That’s where his life might have stayed, had a brother not intervened.
Despite the lingering grip of the Great Depression, the older son convinced the family to find a way to send the teenager to college. He got a scholarship at Montana State University, where he would graduate at the top of his class and go on to study microbiology at the University of Chicago.
Hilleman’s is a classic tale of grit and, ultimately, groundbreaking success, even if most Americans don’t know his name. Working for decades in the pharmaceutical industry, he developed more than 40 vaccines. Nine are part of the 14 essential childhood vaccines — including measles, mumps, rubella, hepatitis A, hepatitis B and meningitis — that have protected untold millions of children around the world from devastating diseases and early deaths.
“One of his accomplishments would have been enough for one person for a lifetime,” said his biographer, Paul Offit, an infectious disease specialist at Children’s Hospital of Philadelphia.
One vaccine was never enough for Hilleman. His wife and daughters recall how he always carried a handwritten note in his pocket, a list of the diseases he still wanted to wrangle.
Anthony S. Fauci, director of the National Institute of Allergy and Infectious Diseases, met Hilleman in the 1980s while researching an AIDS vaccine. Hilleman already was a legend, both for his scientific discoveries and his bold, often crass language and style. Fauci recalls being star-struck, then forging a years-long friendship and professional collaboration.
“I remember when I just heard his name, and I thought, ‘Oh my God, am I ever going to meet this guy,’” Fauci said in an interview.
The two remained close until Hilleman died in 2005. Today, Fauci is at the center of the pandemic as the world hunts for a solution to the novel coronavirus that has infected more than 5 million people and killed at least 338,000 worldwide, including more than 94,000 Americans. He is “cautiously optimistic” about progress being made; early human trials of a government-backed vaccine have shown promising results but also prompted skepticism.
Yet there’s a necessary balance between safety and speed, something Hilleman heeded. With his brash style, Fauci said, Hilleman would be “butting heads with people” in this polarized political environment to get the job done carefully but fast.
Hilleman’s ability to marshal people and resources were key in 1957, when, acting on reports from Hong Kong signaling a looming flu pandemic, he convinced U.S. chicken farmers not to kill their roosters as part of a public health mobilization. The onetime farm boy knew the seasonal cycles of poultry production, and his foresight on the need for enough fertilized eggs ensured the country had adequate raw materials for mass vaccination — using a vaccine he developed.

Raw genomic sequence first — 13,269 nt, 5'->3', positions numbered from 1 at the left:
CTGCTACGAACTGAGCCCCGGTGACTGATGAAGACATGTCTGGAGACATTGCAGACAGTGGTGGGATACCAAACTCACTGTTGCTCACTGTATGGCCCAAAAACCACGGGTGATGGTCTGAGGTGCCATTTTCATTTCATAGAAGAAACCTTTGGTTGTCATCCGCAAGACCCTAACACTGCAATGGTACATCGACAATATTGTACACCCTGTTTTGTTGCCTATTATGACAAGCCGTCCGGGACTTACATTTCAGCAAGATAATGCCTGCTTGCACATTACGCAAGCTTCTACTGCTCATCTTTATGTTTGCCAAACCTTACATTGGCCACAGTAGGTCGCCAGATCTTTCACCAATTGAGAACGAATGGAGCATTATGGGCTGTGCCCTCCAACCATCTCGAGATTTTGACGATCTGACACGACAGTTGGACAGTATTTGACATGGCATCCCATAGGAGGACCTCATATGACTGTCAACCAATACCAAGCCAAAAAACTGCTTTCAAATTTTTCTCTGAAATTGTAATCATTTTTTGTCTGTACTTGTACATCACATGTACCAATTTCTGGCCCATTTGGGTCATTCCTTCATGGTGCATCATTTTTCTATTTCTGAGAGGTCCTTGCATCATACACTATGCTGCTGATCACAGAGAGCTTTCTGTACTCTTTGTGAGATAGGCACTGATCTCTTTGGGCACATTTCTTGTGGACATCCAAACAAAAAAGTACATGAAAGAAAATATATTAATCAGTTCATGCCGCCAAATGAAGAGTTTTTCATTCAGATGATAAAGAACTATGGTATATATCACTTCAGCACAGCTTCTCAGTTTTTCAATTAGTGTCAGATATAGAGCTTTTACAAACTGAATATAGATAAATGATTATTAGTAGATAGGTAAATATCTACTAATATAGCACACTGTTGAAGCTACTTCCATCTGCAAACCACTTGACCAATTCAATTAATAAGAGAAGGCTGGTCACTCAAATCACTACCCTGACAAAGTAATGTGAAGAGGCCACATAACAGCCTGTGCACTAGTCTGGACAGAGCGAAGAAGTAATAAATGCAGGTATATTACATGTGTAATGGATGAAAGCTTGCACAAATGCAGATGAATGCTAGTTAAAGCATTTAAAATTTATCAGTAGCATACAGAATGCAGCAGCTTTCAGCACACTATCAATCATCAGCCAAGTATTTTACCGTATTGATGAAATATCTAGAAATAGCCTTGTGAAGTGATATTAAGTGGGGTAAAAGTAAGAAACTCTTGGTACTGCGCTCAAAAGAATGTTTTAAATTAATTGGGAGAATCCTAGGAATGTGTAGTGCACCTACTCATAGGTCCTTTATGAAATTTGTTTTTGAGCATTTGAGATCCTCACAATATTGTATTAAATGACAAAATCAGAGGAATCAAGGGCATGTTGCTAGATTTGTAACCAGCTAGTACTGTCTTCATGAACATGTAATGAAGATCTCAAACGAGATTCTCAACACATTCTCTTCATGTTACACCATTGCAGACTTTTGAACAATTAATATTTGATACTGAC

In considering Hilleman’s impact, there’s a puzzle: Compared to Jonas Salk and Albert Sabin, the most successful vaccinologist in history is unknown. Fauci and others say the reason is twofold. First, Hilleman worked in industry, not academia, which he found too slow. Second, and perhaps more importantly, they say, he didn’t care about fame. His priority was not putting his name on scientific papers; his singular motivation was making vaccines that saved lives.
Hilleman spent his career on the East Coast, but he never stopped talking about his home state. A scholar’s program bears his name at his alma mater in Bozeman, aimed at identifying Montana high school students who might not be headed to college and placing them on a rigorous track to show them what they can achieve.
MSU President Waded Cruzado says Hilleman’s story — of a poor kid who got a chance to go to college and ended up saving millions of lives — proves the power of education.
“When we armed him with opportunities, he took advantage of it, he became the most prolific vaccinologist in the history of humankind,” she said. “What keeps me up at night is wondering how many other Maurice Hillemans are out there.”
Lorraine Hilleman links her husband’s drive to his childhood on the farm — his mother’s death from childbirth, his awareness of loss. Miles City was hit hard during the 1918 flu pandemic, and he would have grown up hearing stories of many families’ struggles and grief.
“He was really motivated to prevent suffering of people, and he couldn’t stand to see adults suffer either,” she said from her home in California. “He grew up in such an inhospitable place that he learned resilience at a very young age.”
In a 2016 documentary, he is shown pondering his legacy: “Looking back on one’s lifetime, you say, ‘Jeez, what have I done? Have I done enough to justify having been here?’ and that’s a big worry, to people from Montana, at least.”
His older daughter, Jeryl Lynn Hilleman, for whom the strain of mumps used in a Merck vaccine is named, misses being able to talk to her father at moments like now.
“He would be on the phone, reading, learning, gaining as much knowledge as he could, and at the same time doing what he did best, which was galvanizing people into effective action,” she said. “He did not waste time.”
In his later years, Hilleman was troubled by the pushback against vaccines in this country. Anti-vaccine groups targeted him with harassment and death threats, both emblematic of the challenges to public health that have only grown in the past decade. Amid the current pandemic, there’s concern about the crossover between those anti-vaccination voices and the protests in some states against stay-at-home orders and other protective measures.
Fauci has said the only response is to pursue good science and show results. His family and friends say Hilleman would have done just that.
“He got the job done, and his work lives on after him,” Fauci said. “He has a legacy that won’t ever go away.”
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